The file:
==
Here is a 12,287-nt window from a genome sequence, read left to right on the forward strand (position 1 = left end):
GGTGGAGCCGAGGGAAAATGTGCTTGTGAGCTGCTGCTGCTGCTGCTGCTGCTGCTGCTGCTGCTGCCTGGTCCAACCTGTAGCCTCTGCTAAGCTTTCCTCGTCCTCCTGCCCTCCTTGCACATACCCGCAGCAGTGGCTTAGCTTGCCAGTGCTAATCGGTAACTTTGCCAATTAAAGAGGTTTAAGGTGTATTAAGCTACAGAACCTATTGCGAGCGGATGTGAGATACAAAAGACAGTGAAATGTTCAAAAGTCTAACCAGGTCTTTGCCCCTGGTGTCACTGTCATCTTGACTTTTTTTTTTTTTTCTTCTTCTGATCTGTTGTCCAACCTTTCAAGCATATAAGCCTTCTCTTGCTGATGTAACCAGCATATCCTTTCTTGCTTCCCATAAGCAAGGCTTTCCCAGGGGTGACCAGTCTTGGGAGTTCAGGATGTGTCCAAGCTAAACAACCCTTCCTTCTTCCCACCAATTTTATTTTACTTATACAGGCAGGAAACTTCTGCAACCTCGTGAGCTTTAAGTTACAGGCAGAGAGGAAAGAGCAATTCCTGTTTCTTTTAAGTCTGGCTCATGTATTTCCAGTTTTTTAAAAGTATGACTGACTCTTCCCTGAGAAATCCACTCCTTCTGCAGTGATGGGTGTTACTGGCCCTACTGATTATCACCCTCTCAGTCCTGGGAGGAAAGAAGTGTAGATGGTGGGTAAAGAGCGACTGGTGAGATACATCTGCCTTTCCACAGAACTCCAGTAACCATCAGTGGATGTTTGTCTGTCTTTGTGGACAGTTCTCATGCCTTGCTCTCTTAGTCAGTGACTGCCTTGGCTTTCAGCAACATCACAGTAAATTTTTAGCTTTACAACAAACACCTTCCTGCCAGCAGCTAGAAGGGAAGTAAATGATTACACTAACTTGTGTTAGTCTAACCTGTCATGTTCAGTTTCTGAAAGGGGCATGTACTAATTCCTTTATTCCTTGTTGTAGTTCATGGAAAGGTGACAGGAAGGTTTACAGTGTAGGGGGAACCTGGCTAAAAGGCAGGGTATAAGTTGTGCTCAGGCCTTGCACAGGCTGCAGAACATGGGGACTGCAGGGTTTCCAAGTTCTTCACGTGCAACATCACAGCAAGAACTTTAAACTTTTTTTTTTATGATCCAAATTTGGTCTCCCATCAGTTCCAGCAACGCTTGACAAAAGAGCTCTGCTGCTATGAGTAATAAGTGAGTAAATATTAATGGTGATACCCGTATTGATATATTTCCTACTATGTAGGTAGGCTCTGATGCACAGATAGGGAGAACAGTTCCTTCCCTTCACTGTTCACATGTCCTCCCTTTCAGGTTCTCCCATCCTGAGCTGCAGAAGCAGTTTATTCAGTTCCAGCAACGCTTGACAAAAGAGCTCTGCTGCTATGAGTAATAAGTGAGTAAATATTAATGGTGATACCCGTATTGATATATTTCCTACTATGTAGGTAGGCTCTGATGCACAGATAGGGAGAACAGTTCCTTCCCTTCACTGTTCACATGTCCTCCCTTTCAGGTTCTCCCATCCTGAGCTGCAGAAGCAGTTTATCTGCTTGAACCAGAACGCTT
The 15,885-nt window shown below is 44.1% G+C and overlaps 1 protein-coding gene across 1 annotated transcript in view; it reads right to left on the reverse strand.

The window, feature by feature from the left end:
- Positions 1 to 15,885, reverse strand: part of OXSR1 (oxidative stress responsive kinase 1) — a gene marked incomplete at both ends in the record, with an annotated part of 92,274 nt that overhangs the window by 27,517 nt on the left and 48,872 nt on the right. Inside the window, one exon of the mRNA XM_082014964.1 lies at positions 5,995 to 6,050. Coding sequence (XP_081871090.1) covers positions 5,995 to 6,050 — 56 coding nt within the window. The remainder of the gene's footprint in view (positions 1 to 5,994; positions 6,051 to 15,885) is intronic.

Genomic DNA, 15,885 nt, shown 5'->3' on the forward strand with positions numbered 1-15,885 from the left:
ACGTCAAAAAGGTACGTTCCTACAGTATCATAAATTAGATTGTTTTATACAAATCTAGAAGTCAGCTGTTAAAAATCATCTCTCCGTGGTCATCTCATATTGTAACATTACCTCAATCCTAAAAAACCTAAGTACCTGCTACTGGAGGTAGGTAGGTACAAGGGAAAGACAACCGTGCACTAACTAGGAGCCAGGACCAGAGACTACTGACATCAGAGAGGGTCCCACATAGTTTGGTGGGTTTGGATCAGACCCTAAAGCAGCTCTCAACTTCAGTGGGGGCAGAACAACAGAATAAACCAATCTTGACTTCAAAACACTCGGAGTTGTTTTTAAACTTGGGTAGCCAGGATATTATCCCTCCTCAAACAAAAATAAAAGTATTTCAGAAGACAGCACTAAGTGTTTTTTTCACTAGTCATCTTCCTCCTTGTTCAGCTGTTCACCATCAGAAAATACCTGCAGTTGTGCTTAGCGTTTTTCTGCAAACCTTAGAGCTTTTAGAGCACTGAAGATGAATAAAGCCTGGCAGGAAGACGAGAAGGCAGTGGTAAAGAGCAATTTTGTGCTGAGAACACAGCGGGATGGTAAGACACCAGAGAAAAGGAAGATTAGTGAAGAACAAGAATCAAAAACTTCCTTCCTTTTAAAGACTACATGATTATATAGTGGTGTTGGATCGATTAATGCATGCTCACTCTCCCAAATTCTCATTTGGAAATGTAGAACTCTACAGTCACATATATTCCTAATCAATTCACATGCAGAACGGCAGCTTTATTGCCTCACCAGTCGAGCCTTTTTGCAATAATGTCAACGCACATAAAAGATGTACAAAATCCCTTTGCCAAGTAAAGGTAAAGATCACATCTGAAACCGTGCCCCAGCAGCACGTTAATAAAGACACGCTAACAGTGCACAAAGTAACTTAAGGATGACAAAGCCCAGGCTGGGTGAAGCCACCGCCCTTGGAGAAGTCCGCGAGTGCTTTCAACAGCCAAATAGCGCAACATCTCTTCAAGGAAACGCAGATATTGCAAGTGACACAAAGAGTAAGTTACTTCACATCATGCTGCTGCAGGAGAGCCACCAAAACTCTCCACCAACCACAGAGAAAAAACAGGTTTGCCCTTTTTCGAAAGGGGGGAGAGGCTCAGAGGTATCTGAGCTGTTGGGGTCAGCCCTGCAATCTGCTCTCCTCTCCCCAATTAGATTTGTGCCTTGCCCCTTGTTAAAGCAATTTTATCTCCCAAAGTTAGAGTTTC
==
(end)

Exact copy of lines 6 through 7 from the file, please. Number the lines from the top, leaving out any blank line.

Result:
Genomic DNA, 15,885 nt, shown 5'->3' on the forward strand with positions numbered 1-15,885 from the left:
ACGTCAAAAAGGTACGTTCCTACAGTATCATAAATTAGATTGTTTTATACAAATCTAGAAGTCAGCTGTTAAAAATCATCTCTCCGTGGTCATCTCATATTGTAACATTACCTCAATCCTAAAAAACCTAAGTACCTGCTACTGGAGGTAGGTAGGTACAAGGGAAAGACAACCGTGCACTAACTAGGAGCCAGGACCAGAGACTACTGACATCAGAGAGGGTCCCACATAGTTTGGTGGGTTTGGATCAGACCCTAAAGCAGCTCTCAACTTCAGTGGGGGCAGAACAACAGAATAAACCAATCTTGACTTCAAAACACTCGGAGTTGTTTTTAAACTTGGGTAGCCAGGATATTATCCCTCCTCAAACAAAAATAAAAGTATTTCAGAAGACAGCACTAAGTGTTTTTTTCACTAGTCATCTTCCTCCTTGTTCAGCTGTTCACCATCAGAAAATACCTGCAGTTGTGCTTAGCGTTTTTCTGCAAACCTTAGAGCTTTTAGAGCACTGAAGATGAATAAAGCCTGGCAGGAAGACGAGAAGGCAGTGGTAAAGAGCAATTTTGTGCTGAGAACACAGCGGGATGGTAAGACACCAGAGAAAAGGAAGATTAGTGAAGAACAAGAATCAAAAACTTCCTTCCTTTTAAAGACTACATGATTATATAGTGGTGTTGGATCGATTAATGCATGCTCACTCTCCCAAATTCTCATTTGGAAATGTAGAACTCTACAGTCACATATATTCCTAATCAATTCACATGCAGAACGGCAGCTTTATTGCCTCACCAGTCGAGCCTTTTTGCAATAATGTCAACGCACATAAAAGATGTACAAAATCCCTTTGCCAAGTAAAGGTAAAGATCACATCTGAAACCGTGCCCCAGCAGCACGTTAATAAAGACACGCTAACAGTGCACAAAGTAACTTAAGGATGACAAAGCCCAGGCTGGGTGAAGCCACCGCCCTTGGAGAAGTCCGCGAGTGCTTTCAACAGCCAAATAGCGCAACATCTCTTCAAGGAAACGCAGATATTGCAAGTGACACAAAGAGTAAGTTACTTCACATCATGCTGCTGCAGGAGAGCCACCAAAACTCTCCACCAACCACAGAGAAAAAACAGGTTTGCCCTTTTTCGAAAGGGGGGAGAGGCTCAGAGGTATCTGAGCTGTTGGGGTCAGCCCTGCAATCTGCTCTCCTCTCCCCAATTAGATTTGTGCCTTGCCCCTTGTTAAAGCAATTTTATCTCCCAAAGTTAGAGTTTC